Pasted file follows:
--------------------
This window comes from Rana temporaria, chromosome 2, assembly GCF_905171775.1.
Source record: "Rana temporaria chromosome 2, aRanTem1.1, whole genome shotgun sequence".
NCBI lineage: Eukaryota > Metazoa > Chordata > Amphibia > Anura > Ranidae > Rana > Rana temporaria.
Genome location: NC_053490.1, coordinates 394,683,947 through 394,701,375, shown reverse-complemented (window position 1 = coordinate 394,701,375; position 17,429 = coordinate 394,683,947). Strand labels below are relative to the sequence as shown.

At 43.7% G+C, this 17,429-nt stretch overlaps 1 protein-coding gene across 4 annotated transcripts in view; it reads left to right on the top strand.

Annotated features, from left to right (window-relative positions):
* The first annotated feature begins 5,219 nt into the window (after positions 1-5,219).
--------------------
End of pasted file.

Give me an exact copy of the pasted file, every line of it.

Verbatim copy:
This window comes from Rana temporaria, chromosome 2, assembly GCF_905171775.1.
Source record: "Rana temporaria chromosome 2, aRanTem1.1, whole genome shotgun sequence".
NCBI lineage: Eukaryota > Metazoa > Chordata > Amphibia > Anura > Ranidae > Rana > Rana temporaria.
Genome location: NC_053490.1, coordinates 394,683,947 through 394,701,375, shown reverse-complemented (window position 1 = coordinate 394,701,375; position 17,429 = coordinate 394,683,947). Strand labels below are relative to the sequence as shown.

At 43.7% G+C, this 17,429-nt stretch overlaps 1 protein-coding gene across 4 annotated transcripts in view; it reads left to right on the top strand.

Annotated features, from left to right (window-relative positions):
* The first annotated feature begins 5,219 nt into the window (after positions 1-5,219).